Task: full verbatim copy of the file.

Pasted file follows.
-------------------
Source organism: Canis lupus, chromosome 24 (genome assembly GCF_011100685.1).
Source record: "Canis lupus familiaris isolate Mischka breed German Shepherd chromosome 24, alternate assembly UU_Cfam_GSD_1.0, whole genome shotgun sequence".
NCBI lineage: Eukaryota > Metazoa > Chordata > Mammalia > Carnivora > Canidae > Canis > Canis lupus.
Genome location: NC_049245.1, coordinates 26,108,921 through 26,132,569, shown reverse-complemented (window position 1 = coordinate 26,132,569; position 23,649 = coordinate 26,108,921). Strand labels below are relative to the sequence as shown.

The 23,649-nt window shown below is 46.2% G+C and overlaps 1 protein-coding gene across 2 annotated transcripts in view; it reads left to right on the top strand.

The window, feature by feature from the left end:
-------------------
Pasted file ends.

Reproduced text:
Source organism: Canis lupus, chromosome 24 (genome assembly GCF_011100685.1).
Source record: "Canis lupus familiaris isolate Mischka breed German Shepherd chromosome 24, alternate assembly UU_Cfam_GSD_1.0, whole genome shotgun sequence".
NCBI lineage: Eukaryota > Metazoa > Chordata > Mammalia > Carnivora > Canidae > Canis > Canis lupus.
Genome location: NC_049245.1, coordinates 26,108,921 through 26,132,569, shown reverse-complemented (window position 1 = coordinate 26,132,569; position 23,649 = coordinate 26,108,921). Strand labels below are relative to the sequence as shown.

The 23,649-nt window shown below is 46.2% G+C and overlaps 1 protein-coding gene across 2 annotated transcripts in view; it reads left to right on the top strand.

The window, feature by feature from the left end: